Tuesday, February 17, 2009

My mother doesn't curse

I don't remember what prompted my 13 year old to say that, but he did say it to someone I'd never met before.

Without thinking, I said, "He's never been to work with me."

It's true. I don't curse at home. I very seldom curse at work either. Some of my co-workers are of the same mistaken opinion as my son. Most of the docs are.

I don't swear in front of families. That would be unprofessional.

I don't even swear at the people who elicit the most foul language - almost always the folks in the lab. It doesn't do any good. Occasionally I'll write an incident report or three (in the same night), but I wait until I hang up the phone to say what I really think. It can be quite colorful.

NOTHING makes me angrier than being told one of the BIG LIES about a blood sample I've just extracted painstakingly from the tiniest infants.

Lie #1: The sample was QNS (quantity not sufficient).
Don't tell me there's not enough blood in the microtainer when I obtained the sample myself. I filled it to the top line when you should only need me to fill it to the bottom line, and I know the patient's hematocrit is on the wrong side of 30. Tell me you spilled it or that the machine malfunctioned. Either will make me far less angry.

Lie #2: The viscosity of the blood kept the machine from working properly.
Do you think I don't know what that word means? Maybe you think I don't know the patient's hematocrit. Maybe you just need someone to teach you how to use the (expletive deleted) machine.

Lie #3: The sample was clotted.
Oh I know that samples sometimes clot, but if I have a heelstick sample clot twice in the same year I'm having a bad year. If it came from the heparinized arterial line. Just tell me you dropped it, OK?

Occasionally a family member will push me over the edge, but I maintain control until they are out of sight (and hearing):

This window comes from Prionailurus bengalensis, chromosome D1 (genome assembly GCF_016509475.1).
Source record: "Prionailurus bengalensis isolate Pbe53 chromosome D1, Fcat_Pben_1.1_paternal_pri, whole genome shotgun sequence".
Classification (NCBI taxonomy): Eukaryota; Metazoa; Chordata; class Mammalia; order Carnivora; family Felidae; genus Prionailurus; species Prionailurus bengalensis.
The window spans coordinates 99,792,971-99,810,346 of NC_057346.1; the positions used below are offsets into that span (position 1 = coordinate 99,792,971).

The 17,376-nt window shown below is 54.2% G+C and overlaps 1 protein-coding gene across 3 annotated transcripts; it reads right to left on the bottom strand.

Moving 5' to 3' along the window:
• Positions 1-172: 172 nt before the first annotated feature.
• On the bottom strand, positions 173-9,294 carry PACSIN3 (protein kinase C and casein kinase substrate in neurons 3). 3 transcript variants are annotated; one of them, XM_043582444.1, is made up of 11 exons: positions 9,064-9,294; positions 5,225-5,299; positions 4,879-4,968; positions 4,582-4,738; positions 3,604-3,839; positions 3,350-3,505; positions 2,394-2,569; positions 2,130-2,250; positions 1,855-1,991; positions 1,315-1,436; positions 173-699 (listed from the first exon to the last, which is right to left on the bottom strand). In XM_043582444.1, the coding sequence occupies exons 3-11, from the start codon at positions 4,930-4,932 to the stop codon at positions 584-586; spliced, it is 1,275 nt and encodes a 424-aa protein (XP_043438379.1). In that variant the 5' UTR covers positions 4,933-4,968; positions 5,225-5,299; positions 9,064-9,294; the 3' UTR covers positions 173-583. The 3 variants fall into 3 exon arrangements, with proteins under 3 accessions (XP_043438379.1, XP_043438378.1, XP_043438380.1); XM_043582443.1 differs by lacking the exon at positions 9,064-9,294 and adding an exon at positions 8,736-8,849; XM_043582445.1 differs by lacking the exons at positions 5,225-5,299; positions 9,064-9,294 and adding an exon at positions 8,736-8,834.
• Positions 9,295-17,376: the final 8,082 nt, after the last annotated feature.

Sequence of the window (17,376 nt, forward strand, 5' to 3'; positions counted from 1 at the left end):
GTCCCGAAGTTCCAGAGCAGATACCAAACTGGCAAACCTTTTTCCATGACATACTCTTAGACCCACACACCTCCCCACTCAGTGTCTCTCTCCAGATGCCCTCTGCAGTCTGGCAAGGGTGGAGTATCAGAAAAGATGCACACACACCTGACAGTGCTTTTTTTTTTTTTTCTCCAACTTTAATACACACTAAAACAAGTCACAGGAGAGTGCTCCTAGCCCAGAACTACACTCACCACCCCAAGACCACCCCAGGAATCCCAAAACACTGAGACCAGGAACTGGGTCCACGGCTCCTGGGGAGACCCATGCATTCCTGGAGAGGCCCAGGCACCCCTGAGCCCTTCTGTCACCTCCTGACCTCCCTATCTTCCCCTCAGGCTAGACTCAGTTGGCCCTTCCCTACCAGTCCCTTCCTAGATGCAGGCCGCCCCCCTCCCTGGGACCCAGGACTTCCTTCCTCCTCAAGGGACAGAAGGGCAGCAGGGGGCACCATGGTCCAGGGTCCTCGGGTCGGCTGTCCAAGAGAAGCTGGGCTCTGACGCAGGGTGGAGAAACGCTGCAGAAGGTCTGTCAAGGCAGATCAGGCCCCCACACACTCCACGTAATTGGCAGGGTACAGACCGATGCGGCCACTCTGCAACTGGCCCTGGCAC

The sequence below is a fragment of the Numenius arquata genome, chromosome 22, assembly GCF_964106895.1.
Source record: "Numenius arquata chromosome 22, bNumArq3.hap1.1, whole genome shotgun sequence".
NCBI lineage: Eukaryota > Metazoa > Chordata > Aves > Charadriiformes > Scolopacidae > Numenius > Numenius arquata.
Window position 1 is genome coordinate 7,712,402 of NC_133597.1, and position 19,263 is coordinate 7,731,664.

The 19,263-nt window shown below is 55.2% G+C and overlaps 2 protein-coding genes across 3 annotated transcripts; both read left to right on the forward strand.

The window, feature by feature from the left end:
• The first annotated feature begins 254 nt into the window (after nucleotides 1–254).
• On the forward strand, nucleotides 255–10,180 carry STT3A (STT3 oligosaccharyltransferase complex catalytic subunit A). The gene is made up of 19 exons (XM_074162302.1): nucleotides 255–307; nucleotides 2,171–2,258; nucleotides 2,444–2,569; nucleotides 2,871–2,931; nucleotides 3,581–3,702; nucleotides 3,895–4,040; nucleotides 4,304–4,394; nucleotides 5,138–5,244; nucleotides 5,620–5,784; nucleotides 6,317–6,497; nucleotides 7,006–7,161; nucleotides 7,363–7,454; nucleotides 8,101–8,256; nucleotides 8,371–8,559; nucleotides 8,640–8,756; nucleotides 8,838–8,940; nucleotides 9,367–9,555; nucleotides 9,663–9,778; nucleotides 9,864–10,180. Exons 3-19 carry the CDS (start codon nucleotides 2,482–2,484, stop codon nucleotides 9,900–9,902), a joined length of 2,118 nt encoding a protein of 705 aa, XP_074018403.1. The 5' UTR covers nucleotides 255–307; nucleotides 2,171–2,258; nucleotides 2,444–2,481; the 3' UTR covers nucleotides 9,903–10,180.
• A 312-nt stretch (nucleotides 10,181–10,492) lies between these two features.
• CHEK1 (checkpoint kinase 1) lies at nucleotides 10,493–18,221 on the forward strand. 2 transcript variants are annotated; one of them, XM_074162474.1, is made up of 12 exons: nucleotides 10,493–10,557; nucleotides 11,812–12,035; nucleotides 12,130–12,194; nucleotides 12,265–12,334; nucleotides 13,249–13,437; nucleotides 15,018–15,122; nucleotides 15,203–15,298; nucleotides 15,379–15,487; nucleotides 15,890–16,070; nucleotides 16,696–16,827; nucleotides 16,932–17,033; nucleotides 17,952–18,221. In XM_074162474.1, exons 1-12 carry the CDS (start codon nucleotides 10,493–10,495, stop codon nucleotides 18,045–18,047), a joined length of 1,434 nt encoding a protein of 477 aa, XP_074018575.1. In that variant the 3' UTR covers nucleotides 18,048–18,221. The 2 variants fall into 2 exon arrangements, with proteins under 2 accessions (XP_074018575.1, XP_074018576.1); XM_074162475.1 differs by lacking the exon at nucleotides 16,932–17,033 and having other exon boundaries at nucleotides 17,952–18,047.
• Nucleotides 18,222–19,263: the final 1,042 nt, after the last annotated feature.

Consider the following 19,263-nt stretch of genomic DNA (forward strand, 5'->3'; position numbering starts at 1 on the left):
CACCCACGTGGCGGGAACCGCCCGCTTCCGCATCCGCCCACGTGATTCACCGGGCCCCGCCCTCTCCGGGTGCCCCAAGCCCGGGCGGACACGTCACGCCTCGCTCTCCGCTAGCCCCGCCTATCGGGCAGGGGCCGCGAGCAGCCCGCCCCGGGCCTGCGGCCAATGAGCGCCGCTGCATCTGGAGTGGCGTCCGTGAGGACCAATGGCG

The day shift nurse told me that the mother wasn't quite getting the message about how sick her 530 gm 23 week baby was. Intubated, high ventilator settings, barely maintaining temperature. Electrolytes totally out of whack. She just couldn't hear the painful message that her baby was critically ill and in danger of dying due to extreme immaturity of all systems.

The baby was born years ago, before we allowed any visitors other than parents and grandparents. There were vast numbers of extended family members and the mom wanted them ALL to see the baby. From the window.

Unfortunately, the plastic wrap we were using to help maintain the baby's temperature in the radiant warmer was blocking their view. I explained repeatedly what she'd already been told, that the baby needed the protection of the plastic wrap and that I couldn't take it off for each of her visitors.

No, I couldn't lift the baby (and his ET tube and his chest tube and his umbilical lines up to the window so they could see better. He was too fragile.

She asked if I could take the baby to the door so they could have a closer look.
"He'll die if I do that" was my response.

She FINALLY got the message: The baby is tiny and fragile. It will be a long time until he goes home -- if he does at all. She finally heard that. I hated to be so blunt, but she was quite literally endangering his life every time I moved away for any reason.

Her behavior changed instantly. Instead of asking for him to be handled, uncovered, carried to the door, she started questioning the necessity of each intervention. She wanted the day shift attending to come back. The night shift attending might not know the baby well enough. On and on it went for the better part of an hour after my blunt explanation. Finally she became too exhausted to continue and retired to her room.

I decided I needed to take a very short break while she was gone and headed for the conference room. The night attending had decided it would be a good place to complete her charting, so she was sitting at the desk in the corner. I'm pretty sure I enhanced her knowledge of English slang and profanity as I expressed my opinion of how the last couple of hours had gone. I never raised my voice, but I turned the air quite blue while expressing my thoughts. After about 5 minutes or so, the charge nurse opened the door, listened to my ongoing rant, and said: "You know we can hear every word you're saying in the nurse's station.

That was BIG LIE #4. Fortunately she couldn't keep a straight face once she'd said it.

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